On Saturday, in a statement aimed at international investors, Taiwan warned of the very real dangers of doing business in Chinese-controlled Hong Kong after the city state decided to freeze the media assets of Chinese tycoon Jimmy Lai, who has been languishing in prison.
The asset freeze includes all shares in his company, Next Digital.
The development sets the first precedent where a listed company in the financial hub has been targeted by China’s ruling party vide its national security laws.
A little before the announcement, the Taiwan arm of Lai’s popular Apple Daily release a press bulletin saying it would stop publishing its print version citing declining advertising revenue and worsening business conditions in Hong Kong linked to politics.
In a statement, Taiwan’s Mainland Affairs Council said, the asset seizure highlighted the threat Hong Kong’s national security law posed to the property of the city’s people.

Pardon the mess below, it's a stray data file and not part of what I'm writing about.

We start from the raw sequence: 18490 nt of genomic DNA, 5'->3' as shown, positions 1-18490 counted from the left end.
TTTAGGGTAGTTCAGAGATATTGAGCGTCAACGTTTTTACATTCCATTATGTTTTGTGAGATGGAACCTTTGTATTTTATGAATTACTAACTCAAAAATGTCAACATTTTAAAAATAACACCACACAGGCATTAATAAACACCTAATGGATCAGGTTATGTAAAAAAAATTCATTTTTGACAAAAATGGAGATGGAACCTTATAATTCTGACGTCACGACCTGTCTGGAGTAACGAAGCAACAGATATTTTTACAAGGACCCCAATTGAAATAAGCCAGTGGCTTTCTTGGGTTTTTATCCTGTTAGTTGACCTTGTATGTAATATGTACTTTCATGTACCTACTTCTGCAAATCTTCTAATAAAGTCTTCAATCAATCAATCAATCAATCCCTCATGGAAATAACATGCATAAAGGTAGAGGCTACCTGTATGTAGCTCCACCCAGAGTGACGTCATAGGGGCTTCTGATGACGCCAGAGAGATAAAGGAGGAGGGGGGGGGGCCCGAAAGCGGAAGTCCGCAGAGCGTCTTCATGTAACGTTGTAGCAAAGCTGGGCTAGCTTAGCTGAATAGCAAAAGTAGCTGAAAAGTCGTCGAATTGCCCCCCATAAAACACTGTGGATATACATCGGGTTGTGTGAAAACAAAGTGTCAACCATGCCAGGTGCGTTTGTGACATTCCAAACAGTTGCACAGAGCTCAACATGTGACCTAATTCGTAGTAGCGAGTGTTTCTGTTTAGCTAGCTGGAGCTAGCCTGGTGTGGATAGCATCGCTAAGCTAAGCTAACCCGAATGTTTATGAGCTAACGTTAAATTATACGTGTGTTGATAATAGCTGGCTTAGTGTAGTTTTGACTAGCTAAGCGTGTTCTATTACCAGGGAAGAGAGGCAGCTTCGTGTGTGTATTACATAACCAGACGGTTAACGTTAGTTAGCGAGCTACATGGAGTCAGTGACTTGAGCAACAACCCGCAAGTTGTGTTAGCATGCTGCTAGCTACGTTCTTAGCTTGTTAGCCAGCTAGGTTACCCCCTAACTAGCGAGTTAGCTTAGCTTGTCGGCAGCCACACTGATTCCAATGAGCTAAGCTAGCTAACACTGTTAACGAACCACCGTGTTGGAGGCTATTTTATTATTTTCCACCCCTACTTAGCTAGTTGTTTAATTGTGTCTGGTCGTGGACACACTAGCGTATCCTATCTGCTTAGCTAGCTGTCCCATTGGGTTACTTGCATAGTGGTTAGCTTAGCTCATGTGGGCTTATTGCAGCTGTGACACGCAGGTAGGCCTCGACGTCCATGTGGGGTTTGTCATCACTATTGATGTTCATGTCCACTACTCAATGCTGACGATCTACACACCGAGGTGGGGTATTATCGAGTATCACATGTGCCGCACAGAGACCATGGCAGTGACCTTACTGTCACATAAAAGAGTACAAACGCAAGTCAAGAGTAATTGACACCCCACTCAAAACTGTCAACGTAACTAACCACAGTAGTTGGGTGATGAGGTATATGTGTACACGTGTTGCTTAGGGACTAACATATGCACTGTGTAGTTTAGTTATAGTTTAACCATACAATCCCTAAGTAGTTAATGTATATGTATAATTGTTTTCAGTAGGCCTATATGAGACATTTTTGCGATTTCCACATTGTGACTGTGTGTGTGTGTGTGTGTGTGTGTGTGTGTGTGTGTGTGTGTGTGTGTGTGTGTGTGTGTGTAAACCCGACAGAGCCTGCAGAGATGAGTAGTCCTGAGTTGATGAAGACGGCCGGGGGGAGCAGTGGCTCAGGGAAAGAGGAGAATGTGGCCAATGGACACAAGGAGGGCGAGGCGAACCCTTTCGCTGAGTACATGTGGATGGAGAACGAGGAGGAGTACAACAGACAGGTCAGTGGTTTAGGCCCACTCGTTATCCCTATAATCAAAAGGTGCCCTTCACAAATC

“It is equivalent to announcing to the international community that Hong Kong’s business risks are increasing,” said the council. “We also once again call on relevant parties to stop suppressing Hong Kong democrats, otherwise they will drift away from popular sentiment.”
In recent years, Hong Kong, a former British colony, has been rocked by protests against Beijing-backed government. To stifle dissent China imposed a draconian national security law on the financial hub.
While China’s national security law violates most provisions and rights of the people of Hong Kong, China has blatantly denied, just as it does with its concentration camps in Xinjiang, that its national security law takes away the freedom of the people of Hong Kong.
China’s ruling communist party has jailed Lai to 14 months in prison for taking part in unauthorised assemblies during pro-democracy protests in 2019.